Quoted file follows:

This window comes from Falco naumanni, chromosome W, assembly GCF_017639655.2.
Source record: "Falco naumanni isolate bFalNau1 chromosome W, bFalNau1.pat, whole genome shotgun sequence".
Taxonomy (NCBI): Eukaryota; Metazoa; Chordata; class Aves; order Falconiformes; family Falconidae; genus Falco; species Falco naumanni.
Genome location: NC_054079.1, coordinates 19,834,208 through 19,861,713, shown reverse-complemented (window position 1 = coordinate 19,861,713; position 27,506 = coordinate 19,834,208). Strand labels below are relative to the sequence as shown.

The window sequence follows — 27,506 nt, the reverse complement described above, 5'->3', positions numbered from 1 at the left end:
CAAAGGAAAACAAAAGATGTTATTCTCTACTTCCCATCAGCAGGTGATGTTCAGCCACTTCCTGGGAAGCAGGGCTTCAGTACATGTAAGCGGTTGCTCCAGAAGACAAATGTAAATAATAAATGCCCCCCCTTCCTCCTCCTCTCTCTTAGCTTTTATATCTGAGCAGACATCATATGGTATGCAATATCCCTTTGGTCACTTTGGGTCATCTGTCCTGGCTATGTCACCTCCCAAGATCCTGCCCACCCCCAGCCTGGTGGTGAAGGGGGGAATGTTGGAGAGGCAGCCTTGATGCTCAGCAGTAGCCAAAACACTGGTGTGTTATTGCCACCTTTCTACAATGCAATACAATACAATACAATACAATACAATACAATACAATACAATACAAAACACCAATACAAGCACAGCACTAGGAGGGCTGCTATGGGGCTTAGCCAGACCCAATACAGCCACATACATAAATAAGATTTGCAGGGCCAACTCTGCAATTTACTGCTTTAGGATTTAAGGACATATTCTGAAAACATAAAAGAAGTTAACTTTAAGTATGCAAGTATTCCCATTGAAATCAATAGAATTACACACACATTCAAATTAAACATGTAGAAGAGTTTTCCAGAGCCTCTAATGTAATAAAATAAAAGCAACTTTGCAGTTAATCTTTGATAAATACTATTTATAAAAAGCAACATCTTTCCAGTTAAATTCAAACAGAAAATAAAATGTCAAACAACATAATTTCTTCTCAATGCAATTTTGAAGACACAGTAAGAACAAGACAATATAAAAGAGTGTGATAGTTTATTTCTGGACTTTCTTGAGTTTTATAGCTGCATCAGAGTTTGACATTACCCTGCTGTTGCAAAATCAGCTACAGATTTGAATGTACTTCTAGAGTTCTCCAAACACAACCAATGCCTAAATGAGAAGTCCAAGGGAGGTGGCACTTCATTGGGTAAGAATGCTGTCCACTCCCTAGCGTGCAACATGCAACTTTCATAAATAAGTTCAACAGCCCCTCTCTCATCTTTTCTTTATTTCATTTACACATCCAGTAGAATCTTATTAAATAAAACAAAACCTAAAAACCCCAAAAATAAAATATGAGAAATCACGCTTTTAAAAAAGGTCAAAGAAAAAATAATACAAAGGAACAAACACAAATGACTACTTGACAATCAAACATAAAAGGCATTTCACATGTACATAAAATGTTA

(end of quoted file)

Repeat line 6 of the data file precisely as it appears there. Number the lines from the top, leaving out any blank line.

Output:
CAAAGGAAAACAAAAGATGTTATTCTCTACTTCCCATCAGCAGGTGATGTTCAGCCACTTCCTGGGAAGCAGGGCTTCAGTACATGTAAGCGGTTGCTCCAGAAGACAAATGTAAATAATAAATGCCCCCCCTTCCTCCTCCTCTCTCTTAGCTTTTATATCTGAGCAGACATCATATGGTATGCAATATCCCTTTGGTCACTTTGGGTCATCTGTCCTGGCTATGTCACCTCCCAAGATCCTGCCCACCCCCAGCCTGGTGGTGAAGGGGGGAATGTTGGAGAGGCAGCCTTGATGCTCAGCAGTAGCCAAAACACTGGTGTGTTATTGCCACCTTTCTACAATGCAATACAATACAATACAATACAATACAATACAATACAATACAATACAAAACACCAATACAAGCACAGCACTAGGAGGGCTGCTATGGGGCTTAGCCAGACCCAATACAGCCACATACATAAATAAGATTTGCAGGGCCAACTCTGCAATTTACTGCTTTAGGATTTAAGGACATATTCTGAAAACATAAAAGAAGTTAACTTTAAGTATGCAAGTATTCCCATTGAAATCAATAGAATTACACACACATTCAAATTAAACATGTAGAAGAGTTTTCCAGAGCCTCTAATGTAATAAAATAAAAGCAACTTTGCAGTTAATCTTTGATAAATACTATTTATAAAAAGCAACATCTTTCCAGTTAAATTCAAACAGAAAATAAAATGTCAAACAACATAATTTCTTCTCAATGCAATTTTGAAGACACAGTAAGAACAAGACAATATAAAAGAGTGTGATAGTTTATTTCTGGACTTTCTTGAGTTTTATAGCTGCATCAGAGTTTGACATTACCCTGCTGTTGCAAAATCAGCTACAGATTTGAATGTACTTCTAGAGTTCTCCAAACACAACCAATGCCTAAATGAGAAGTCCAAGGGAGGTGGCACTTCATTGGGTAAGAATGCTGTCCACTCCCTAGCGTGCAACATGCAACTTTCATAAATAAGTTCAACAGCCCCTCTCTCATCTTTTCTTTATTTCATTTACACATCCAGTAGAATCTTATTAAATAAAACAAAACCTAAAAACCCCAAAAATAAAATATGAGAAATCACGCTTTTAAAAAAGGTCAAAGAAAAAATAATACAAAGGAACAAACACAAATGACTACTTGACAATCAAACATAAAAGGCATTTCACATGTACATAAAATGTTA